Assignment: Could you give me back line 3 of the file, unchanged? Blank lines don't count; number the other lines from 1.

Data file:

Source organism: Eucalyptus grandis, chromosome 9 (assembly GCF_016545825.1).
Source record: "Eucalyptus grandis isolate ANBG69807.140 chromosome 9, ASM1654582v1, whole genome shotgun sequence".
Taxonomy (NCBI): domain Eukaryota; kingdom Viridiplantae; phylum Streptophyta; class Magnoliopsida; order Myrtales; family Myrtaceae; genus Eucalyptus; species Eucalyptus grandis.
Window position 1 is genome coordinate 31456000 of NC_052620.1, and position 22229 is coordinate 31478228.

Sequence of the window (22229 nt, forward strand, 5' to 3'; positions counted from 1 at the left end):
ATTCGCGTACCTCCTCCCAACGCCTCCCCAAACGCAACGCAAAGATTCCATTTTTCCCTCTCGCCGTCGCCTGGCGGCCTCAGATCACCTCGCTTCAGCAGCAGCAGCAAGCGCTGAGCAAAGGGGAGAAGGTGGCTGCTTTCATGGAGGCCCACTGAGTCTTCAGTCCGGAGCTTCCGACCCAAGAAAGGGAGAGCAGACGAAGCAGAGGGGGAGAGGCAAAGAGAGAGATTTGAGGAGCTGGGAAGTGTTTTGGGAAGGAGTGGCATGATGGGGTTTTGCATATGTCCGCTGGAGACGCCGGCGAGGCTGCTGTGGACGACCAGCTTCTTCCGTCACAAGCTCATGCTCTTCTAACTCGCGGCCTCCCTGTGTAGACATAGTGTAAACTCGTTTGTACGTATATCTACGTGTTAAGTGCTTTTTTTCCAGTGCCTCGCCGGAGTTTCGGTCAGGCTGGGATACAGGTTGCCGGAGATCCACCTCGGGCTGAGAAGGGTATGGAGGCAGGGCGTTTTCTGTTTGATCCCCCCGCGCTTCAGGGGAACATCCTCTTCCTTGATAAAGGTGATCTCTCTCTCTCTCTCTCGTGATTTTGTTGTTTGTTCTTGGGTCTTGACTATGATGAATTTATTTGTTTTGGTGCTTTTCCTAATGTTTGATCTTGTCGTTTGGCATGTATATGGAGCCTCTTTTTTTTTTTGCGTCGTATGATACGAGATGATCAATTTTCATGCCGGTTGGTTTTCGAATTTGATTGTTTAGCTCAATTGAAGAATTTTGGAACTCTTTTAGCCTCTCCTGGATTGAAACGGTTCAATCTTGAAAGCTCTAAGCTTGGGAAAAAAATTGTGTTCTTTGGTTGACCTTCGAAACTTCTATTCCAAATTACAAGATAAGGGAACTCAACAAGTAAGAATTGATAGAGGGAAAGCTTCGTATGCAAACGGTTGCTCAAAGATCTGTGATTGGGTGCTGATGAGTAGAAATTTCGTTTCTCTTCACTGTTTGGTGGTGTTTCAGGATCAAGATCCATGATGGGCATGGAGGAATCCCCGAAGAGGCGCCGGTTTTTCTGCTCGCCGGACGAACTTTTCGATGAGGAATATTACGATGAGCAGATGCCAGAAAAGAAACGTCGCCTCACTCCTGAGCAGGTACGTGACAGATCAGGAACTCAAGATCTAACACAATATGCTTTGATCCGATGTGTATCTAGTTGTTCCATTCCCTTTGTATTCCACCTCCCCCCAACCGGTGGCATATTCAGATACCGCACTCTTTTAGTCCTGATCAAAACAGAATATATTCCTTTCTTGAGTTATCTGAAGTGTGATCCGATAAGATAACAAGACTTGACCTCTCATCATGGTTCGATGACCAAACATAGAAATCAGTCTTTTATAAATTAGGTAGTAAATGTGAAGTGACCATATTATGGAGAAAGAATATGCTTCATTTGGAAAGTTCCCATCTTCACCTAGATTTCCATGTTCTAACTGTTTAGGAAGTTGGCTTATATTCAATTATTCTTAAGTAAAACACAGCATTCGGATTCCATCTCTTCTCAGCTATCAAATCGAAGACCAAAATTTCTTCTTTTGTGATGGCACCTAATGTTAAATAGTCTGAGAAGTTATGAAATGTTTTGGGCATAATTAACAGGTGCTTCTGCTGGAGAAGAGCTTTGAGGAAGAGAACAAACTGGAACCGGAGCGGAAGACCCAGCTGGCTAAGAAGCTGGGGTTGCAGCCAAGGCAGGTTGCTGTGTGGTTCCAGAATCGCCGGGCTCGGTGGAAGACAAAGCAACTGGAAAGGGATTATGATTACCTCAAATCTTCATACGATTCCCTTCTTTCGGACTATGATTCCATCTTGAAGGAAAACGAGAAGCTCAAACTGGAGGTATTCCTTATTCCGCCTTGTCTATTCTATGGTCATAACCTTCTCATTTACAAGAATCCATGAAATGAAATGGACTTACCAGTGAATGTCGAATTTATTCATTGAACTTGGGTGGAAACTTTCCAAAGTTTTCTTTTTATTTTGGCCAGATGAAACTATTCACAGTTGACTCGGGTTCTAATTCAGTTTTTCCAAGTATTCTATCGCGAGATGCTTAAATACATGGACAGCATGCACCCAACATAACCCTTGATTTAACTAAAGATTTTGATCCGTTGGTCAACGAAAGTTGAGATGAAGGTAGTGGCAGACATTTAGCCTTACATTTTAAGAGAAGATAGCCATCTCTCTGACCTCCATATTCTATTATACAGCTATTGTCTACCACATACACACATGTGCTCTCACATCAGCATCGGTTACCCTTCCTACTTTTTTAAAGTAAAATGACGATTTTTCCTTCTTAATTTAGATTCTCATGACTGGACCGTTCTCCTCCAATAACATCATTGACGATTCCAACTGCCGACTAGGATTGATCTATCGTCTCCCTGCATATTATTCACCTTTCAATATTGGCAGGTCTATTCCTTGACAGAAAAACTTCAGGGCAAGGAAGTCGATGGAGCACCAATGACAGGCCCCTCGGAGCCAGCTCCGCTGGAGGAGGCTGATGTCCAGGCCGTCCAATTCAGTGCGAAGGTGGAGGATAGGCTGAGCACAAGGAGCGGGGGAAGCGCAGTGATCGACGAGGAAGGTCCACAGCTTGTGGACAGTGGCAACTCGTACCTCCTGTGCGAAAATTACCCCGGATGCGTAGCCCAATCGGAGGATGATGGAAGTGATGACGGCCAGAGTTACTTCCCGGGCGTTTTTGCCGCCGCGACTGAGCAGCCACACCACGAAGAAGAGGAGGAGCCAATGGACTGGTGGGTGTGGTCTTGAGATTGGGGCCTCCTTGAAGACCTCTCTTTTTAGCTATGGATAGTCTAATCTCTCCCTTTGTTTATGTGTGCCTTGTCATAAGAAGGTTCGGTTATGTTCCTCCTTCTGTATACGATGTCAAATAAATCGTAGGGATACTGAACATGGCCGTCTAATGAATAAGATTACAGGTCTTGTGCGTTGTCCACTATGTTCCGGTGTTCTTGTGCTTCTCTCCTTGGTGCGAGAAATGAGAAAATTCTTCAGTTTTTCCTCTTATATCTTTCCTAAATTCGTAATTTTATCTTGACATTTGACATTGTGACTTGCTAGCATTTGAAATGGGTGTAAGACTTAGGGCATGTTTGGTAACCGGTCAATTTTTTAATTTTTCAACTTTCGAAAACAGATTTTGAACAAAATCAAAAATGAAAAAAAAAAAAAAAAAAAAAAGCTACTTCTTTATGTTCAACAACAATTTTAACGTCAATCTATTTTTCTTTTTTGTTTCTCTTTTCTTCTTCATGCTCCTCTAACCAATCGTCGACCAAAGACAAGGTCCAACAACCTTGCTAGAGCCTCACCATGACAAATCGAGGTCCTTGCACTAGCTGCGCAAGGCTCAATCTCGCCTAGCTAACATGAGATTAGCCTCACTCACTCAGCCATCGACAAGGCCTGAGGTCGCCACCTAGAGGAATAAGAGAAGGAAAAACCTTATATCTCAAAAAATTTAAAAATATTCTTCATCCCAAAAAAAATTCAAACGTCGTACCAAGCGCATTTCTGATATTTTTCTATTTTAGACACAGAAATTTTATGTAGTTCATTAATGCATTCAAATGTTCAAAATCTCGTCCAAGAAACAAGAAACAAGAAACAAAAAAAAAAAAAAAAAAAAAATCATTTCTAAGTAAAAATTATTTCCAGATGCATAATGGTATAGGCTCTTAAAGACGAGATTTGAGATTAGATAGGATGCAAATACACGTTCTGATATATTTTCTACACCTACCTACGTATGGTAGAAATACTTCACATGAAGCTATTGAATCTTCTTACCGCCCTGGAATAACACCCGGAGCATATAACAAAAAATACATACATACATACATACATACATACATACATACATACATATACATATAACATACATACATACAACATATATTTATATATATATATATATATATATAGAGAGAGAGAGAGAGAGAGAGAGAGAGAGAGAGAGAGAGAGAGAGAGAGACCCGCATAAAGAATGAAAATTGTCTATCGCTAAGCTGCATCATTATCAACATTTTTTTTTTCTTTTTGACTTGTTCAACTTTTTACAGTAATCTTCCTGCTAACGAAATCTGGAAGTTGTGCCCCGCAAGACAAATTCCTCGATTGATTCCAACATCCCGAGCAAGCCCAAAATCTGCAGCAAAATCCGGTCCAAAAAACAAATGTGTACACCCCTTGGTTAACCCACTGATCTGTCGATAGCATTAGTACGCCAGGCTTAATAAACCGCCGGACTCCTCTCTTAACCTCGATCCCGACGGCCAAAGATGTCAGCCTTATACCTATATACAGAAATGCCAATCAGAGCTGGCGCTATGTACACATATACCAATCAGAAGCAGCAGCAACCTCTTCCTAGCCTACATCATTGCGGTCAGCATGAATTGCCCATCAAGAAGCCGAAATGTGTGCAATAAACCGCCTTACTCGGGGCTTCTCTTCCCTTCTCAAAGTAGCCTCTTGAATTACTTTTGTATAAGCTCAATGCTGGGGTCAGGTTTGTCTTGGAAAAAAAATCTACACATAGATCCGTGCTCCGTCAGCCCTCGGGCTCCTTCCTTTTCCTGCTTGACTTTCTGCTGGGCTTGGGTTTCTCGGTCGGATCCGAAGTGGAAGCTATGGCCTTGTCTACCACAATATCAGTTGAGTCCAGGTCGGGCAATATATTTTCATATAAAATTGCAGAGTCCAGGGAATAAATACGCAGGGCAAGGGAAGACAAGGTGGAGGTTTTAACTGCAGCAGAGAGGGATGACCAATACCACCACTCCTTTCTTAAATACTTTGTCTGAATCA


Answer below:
Taxonomy (NCBI): domain Eukaryota; kingdom Viridiplantae; phylum Streptophyta; class Magnoliopsida; order Myrtales; family Myrtaceae; genus Eucalyptus; species Eucalyptus grandis.